To devalue or not ?
That is the question which confronts countries once in a while, if their currencies are under fixed exchange rate regimes.
Two countries are now facing the painful choice. One is Greece, a member of the 17-member Eurozone. The other is Samoa in our region.
Greece's problem is more severe. It is similar to the unpleasant choice faced by legendary Greek hero Odysseus and his men, who had to pass through a strait where they were caught between Scylla and Charybdis.
Greece has to decide: "To be in or not to be in?" If not in, the answer is easy. It has to go back to its previous currency and it will have to be devalued.
Exiting eurozone, nicknamed Grexit, is now a real possibility.
Government debt of Greece in 2011 is 165 per cent of gross domestic product (GDP), more than double the eurozone limit of 60 per cent. Its budget deficit in 2011 was 13 per cent, more than 4 times the allowed. Since fiscal tightening: cutting public and private spending, all aimed to slim down and emerge stronger in next five to seven years is not feasible, the "ship-out" solution is politically more acceptable than painful "shape-up" remedy.
Returning to drachmas the previous currency, the "prodigal son" will see a "fatted euro" rather than a "fatted calf ready". The euro would cost more in terms of drachmas. It would be 1000 to 1500 drachmas as against 340 drachmas in 2001, when Greece joined the club. Thus, devaluation would be by 200 per cent or more.
The consequences would be summed up in one word: catastrophic.
Aside from inflation, external debt, when re-valued in drachmas, will rise in absolute terms as well as a percentage of national output; private debtors owing moneys to banks outside Greece will have to set apart higher proportion of their incomes for servicing debt. Foreign investment inflows will dry up. Unemployment will shoot up. The list of woes lengthens.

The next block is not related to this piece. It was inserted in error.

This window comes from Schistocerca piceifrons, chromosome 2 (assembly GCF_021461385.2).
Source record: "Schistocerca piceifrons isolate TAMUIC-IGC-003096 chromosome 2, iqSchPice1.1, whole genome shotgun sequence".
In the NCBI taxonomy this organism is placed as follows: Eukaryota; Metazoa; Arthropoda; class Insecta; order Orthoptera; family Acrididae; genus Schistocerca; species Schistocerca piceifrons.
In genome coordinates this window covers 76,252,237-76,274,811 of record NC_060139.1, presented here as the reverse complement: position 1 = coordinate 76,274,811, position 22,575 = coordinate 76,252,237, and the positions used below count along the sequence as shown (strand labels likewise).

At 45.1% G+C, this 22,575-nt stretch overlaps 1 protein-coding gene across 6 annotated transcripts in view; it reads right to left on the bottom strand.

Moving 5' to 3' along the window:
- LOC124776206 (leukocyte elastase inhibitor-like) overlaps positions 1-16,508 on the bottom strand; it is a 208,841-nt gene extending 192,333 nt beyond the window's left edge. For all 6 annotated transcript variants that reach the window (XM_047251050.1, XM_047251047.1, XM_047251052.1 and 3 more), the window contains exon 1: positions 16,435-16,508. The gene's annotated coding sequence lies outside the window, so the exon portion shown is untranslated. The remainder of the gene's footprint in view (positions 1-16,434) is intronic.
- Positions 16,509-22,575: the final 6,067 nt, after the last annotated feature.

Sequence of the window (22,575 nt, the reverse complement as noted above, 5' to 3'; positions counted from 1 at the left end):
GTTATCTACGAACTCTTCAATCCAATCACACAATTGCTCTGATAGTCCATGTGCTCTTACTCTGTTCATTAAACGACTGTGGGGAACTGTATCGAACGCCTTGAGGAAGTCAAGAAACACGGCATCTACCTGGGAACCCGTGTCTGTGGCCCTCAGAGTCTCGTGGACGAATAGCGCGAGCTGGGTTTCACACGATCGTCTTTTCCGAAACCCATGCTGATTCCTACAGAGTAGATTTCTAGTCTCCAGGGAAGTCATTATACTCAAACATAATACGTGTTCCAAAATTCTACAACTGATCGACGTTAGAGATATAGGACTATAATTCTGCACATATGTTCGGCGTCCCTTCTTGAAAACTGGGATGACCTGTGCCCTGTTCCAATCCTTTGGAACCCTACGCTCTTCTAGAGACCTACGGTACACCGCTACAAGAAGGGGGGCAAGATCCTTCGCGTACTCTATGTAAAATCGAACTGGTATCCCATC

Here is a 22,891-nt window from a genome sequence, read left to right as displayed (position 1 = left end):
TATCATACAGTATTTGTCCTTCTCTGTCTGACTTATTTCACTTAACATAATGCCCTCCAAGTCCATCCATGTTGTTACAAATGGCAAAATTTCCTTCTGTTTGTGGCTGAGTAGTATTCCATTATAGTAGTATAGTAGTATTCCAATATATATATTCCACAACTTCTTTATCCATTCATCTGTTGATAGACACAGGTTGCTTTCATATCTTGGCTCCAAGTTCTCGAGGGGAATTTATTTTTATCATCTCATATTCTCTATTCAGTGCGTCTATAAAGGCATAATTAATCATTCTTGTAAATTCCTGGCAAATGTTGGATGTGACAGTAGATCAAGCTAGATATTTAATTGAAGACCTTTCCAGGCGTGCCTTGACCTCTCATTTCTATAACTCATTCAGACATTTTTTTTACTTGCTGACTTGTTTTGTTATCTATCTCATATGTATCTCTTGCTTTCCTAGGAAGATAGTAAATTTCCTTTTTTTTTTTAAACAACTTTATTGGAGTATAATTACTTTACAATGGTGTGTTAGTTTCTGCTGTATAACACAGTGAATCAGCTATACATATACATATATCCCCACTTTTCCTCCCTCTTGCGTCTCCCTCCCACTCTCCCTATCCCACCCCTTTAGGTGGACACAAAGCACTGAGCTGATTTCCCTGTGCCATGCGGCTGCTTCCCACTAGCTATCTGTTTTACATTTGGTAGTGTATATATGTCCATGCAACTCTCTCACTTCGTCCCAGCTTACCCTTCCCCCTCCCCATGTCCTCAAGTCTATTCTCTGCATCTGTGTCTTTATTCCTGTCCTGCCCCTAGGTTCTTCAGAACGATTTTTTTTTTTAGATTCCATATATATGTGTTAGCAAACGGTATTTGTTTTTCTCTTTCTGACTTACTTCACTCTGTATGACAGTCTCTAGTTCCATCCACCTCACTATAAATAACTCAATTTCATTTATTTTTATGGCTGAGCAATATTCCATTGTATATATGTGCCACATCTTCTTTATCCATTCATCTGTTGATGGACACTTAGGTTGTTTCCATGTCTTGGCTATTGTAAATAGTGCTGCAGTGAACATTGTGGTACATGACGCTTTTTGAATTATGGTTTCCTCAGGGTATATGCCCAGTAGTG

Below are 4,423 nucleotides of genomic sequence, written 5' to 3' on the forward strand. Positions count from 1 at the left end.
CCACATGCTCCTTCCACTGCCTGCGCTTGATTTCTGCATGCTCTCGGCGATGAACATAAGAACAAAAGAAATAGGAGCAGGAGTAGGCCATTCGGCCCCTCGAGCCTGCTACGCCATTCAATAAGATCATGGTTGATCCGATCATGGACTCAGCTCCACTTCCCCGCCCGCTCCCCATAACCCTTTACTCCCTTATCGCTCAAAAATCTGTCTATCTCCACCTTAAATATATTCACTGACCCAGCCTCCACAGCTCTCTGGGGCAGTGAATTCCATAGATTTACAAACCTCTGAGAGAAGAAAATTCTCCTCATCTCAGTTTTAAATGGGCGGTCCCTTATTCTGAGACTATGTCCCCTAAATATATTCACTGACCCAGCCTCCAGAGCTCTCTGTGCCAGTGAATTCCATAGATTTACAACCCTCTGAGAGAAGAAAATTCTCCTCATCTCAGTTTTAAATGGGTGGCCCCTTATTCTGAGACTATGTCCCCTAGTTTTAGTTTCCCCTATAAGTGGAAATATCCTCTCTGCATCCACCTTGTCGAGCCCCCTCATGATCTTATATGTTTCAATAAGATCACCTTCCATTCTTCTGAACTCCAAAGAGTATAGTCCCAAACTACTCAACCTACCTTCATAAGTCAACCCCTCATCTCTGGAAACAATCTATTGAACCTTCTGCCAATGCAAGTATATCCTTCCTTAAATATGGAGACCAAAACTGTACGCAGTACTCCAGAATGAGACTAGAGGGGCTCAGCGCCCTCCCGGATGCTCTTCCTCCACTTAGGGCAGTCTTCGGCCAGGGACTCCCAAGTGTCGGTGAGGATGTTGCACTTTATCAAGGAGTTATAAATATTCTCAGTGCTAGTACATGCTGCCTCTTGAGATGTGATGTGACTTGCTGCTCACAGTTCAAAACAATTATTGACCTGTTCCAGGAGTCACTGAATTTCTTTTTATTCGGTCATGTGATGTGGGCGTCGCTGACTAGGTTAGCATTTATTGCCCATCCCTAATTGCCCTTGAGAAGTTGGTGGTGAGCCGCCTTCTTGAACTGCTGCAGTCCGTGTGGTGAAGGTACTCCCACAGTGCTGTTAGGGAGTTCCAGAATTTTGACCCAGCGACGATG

The other option is: stick to euro and suffer the consequences of fiscal austerity.
Turning to Samoa
The IMF Article IV Staff Report is not yet officially released. It is not clear whether IMF wants a devaluation of the tala. The IMF Public Information Notice says the "realignment of the exchange rate" is needed for two reasons: (i) for preventing further foreign exchange reserve losses; and (ii) for "strengthening export competitiveness.
"Re-aligning" is euphemism for the invasive surgical procedure: devaluation.
Radio New Zealand International has just reported the reaction of Governor of Samoa's Central Bank that devaluing the currency is not the answer to the country's poor export performance. So we go by Governor's word and take it IMF wants devaluation.
Should tala be devalued?
IMF says as the tala has appreciated in real effective terms over the past decade, it must be hurting exports. Real exchange rate (RER) is determined by actual nominal exchange rate (NER), units of foreign currency per unit of tala, and domestic price level relative to foreign price level. RER is thus product of actual NER and ratio of domestic price level to foreign price levels.
Nominal rate is influenced by net capital inflows. In Samoa, the major component of capital inflows is remittance inflows, which forms 25 per cent of GDP. Despite the recession, the ADB July issue of Pacific Monitor says, there has been a 10 per cent growth in remittances during the eight months of fiscal year 2012 from Samoan migrants in New Zealand, United States, Australia and American Samoa.
Rise in RER would render exports less attractive. Given NER, rise in domestic price level relative to foreign price level, RER rises; and if the relative price level remains the same, rise in NER also leads to rise in RER. There are advantages if NER rises. The stronger the tala, cheaper would be the imports. With world food prices predicted to be rising due to shortages in the grain growing countries, government's preference for a stronger tala is obvious.
According to ADB, Samoa's foreign reserves would cover 5 months of imports and it is not unhealthy. The external debt has been brought down from 54 per cent of GDP in 2009-10 to 49 per cent in 2010 -11. The projections for the coming years show the debt would rise if budget deficits rise. Since most of the post-tsunami expenditures are winding down, budget deficits are likely to fall.
* Dr Jayaraman teaches economics at USP. His website: www.tkjayaraman.com